BEIRUT (Reuters) - U.S.-led jets have struck Islamic State positions in northeast Syria in an area where the militants have been battling Kurdish forces, a group monitoring the war said on Saturday.
The air strikes hit areas close to the town of Tal Tamer, south of the Turkish border, the Britain-based Syrian Observatory for Human Rights said.
It was the first time the U.S.-led coalition hit the area since last month, the Observatory's founder Rami Abdulrahman said, citing sources on the ground.
The Kurdish YPG militia, backed by U.S.-led air strikes, had made significant gains in recent weeks against Islamic State in northern Syria, cutting an important supply route from territory controlled by the militant group in Iraq.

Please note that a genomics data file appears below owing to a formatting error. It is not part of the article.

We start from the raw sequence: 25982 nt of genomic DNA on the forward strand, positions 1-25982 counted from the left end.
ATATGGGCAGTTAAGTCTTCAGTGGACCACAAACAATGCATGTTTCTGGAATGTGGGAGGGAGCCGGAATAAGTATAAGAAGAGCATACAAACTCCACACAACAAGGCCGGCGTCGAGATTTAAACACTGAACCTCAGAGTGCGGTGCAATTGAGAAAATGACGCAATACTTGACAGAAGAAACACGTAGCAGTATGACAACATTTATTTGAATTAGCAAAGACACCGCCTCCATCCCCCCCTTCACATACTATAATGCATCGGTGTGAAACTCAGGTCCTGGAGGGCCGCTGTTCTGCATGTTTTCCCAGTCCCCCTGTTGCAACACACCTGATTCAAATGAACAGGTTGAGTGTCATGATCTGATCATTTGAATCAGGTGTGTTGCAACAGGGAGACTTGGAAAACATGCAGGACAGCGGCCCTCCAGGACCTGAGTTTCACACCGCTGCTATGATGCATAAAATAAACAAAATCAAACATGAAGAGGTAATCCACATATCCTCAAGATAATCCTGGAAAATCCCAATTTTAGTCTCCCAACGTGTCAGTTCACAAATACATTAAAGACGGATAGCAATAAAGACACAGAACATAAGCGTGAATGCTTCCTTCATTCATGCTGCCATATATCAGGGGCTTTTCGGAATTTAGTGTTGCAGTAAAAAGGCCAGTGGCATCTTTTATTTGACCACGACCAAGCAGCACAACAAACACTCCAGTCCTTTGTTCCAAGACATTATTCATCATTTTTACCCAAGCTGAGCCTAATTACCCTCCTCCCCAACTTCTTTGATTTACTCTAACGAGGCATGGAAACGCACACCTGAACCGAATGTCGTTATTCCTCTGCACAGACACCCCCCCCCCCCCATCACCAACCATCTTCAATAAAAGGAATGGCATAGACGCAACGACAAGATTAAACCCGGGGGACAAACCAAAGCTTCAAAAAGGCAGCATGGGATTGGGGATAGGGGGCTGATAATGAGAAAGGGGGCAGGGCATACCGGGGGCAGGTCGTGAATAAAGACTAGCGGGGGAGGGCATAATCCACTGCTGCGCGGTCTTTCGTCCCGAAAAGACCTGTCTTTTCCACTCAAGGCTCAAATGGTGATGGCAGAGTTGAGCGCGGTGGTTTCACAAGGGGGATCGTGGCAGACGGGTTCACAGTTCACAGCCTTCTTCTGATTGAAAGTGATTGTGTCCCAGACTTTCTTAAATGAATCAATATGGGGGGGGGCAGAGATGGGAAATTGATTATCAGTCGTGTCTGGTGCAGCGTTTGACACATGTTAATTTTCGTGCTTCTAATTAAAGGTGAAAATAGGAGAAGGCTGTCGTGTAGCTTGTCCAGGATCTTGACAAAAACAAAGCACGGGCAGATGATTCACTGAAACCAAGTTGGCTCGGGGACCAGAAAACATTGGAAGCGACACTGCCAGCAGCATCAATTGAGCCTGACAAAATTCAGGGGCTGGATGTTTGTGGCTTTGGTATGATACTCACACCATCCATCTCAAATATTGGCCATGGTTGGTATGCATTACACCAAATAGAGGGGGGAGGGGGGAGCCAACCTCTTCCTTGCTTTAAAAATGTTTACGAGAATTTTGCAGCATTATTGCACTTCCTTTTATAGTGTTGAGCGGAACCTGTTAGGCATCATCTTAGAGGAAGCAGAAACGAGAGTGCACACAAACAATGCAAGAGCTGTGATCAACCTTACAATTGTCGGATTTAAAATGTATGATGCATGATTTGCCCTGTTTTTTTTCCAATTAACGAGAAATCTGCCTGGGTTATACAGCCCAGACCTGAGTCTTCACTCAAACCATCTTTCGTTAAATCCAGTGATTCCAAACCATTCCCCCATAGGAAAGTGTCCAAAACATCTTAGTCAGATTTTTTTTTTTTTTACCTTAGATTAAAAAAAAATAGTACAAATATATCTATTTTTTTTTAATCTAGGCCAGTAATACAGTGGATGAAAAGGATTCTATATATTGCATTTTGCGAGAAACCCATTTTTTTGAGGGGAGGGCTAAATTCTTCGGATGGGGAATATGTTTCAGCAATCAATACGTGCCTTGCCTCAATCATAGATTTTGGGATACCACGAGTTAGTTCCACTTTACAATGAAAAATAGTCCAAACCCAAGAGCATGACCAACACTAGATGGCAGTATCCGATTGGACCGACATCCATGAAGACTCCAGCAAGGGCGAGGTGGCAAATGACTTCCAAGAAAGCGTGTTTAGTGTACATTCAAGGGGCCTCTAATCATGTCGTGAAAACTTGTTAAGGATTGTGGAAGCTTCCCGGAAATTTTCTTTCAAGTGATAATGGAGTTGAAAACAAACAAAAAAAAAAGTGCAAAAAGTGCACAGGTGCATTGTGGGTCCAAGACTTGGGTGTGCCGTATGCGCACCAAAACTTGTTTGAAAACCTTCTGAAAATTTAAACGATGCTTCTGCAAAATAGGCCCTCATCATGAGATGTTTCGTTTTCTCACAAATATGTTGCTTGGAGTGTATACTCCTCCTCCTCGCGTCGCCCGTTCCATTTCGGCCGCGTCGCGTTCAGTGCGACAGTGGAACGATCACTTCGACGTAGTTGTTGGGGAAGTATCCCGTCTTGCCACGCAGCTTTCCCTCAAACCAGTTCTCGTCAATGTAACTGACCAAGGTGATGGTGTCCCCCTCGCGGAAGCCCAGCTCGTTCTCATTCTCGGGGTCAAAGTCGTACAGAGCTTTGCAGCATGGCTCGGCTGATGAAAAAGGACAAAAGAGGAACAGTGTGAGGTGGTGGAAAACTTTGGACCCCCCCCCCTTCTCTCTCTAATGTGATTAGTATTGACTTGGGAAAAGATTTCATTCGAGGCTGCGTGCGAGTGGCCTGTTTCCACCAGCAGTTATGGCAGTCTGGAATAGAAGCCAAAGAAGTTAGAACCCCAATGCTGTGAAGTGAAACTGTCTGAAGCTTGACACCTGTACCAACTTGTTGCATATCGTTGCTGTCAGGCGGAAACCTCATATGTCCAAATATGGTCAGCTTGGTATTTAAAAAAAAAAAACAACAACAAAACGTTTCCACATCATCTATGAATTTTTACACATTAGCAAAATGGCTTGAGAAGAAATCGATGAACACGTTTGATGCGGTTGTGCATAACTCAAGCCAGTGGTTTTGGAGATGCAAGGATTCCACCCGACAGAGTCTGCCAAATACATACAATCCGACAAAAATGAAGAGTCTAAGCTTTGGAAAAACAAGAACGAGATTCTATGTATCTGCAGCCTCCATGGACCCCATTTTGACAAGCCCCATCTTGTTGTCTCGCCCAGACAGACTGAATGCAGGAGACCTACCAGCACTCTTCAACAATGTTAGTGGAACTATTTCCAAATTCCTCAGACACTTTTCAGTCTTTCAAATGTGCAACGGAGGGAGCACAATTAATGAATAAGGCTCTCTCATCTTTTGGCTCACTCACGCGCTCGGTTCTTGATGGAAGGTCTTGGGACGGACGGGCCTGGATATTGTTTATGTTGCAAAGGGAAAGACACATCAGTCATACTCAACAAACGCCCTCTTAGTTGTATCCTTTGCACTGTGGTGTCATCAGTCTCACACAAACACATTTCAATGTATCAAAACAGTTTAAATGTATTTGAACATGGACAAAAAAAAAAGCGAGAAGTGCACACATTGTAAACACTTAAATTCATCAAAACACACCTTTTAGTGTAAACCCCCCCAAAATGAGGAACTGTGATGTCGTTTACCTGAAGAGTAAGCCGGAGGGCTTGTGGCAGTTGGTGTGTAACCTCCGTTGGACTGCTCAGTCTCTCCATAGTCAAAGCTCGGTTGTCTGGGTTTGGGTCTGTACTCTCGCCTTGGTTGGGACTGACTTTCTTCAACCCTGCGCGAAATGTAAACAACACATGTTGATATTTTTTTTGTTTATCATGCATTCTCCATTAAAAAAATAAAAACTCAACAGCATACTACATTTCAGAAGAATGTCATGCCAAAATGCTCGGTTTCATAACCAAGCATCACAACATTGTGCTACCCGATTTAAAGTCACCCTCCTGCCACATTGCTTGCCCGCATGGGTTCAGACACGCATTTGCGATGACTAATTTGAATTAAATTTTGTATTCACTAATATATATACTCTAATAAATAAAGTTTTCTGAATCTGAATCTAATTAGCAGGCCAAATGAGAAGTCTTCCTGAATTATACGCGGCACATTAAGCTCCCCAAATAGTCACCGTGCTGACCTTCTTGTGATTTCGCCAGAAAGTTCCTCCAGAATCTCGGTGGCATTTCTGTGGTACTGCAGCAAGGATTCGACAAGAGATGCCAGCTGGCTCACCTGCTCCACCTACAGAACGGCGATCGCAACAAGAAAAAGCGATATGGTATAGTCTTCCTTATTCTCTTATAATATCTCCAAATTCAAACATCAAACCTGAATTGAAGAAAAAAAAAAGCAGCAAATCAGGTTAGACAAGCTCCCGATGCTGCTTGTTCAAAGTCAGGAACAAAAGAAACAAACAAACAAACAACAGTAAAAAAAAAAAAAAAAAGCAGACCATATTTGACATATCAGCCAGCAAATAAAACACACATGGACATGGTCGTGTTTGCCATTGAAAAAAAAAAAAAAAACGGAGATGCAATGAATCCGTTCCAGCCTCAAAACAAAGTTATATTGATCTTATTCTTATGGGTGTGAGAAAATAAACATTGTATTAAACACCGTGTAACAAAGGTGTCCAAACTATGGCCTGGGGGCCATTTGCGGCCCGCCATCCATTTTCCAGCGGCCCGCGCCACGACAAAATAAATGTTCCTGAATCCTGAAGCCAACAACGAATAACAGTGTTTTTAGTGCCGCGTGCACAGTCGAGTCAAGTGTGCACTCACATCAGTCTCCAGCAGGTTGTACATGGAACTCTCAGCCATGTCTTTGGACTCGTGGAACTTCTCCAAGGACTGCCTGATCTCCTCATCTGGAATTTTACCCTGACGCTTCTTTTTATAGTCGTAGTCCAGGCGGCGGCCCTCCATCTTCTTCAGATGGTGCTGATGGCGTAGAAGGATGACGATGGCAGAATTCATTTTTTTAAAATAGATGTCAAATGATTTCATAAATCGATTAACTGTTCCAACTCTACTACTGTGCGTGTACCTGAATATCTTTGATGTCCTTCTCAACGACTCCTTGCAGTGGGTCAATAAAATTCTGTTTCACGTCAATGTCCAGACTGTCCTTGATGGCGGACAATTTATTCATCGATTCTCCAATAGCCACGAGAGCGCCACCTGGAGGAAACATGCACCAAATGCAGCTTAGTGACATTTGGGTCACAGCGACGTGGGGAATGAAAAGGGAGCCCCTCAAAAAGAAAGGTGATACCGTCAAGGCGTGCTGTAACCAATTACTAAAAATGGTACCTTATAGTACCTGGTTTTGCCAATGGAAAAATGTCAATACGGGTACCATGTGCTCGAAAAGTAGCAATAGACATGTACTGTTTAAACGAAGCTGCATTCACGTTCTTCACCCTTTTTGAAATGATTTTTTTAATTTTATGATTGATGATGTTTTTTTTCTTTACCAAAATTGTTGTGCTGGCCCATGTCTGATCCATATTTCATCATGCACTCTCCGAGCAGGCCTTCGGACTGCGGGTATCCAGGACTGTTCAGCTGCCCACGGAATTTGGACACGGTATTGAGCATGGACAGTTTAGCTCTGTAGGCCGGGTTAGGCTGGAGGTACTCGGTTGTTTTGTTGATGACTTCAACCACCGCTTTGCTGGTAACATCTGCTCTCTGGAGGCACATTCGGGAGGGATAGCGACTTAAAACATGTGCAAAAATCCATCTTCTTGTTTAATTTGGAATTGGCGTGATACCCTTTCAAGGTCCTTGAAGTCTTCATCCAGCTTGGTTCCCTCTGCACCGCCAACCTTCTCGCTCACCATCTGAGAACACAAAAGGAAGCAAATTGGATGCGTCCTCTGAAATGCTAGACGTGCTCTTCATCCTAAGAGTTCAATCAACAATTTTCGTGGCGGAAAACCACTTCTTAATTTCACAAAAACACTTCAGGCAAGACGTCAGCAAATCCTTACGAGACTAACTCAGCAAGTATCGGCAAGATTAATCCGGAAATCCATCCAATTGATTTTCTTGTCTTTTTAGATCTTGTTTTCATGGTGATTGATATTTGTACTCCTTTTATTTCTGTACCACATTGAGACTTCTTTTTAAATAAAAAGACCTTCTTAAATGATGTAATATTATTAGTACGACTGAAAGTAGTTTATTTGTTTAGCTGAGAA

But Islamic State, which has declared a caliphate in areas it controls, appeared to try to seize back the initiative on Tuesday, attacking Kurdish fighters using tanks and heavy weapons close to the Turkish border.
The YPG has emerged as the main partner for the U.S.-led alliance fighting Islamic State on the ground in Syria.
Backed by Iraqi Kurdish peshmerga fighters and air strikes, the YPG defeated Islamic State in the border town of Kobani in January. The battle for Kobani was the first publicly-declared example of U.S.-led forces closely coordinating militarily with a ground force to battle Islamic State.
The United States says it wants to train and equip non-jihadist groups to fight the group elsewhere in Syria and the training was due to get underway in Jordan this month. It is not clear which rebel fighters it plans to train.
(Reporting by Sylvia Westall; Editing by Janet Lawrence)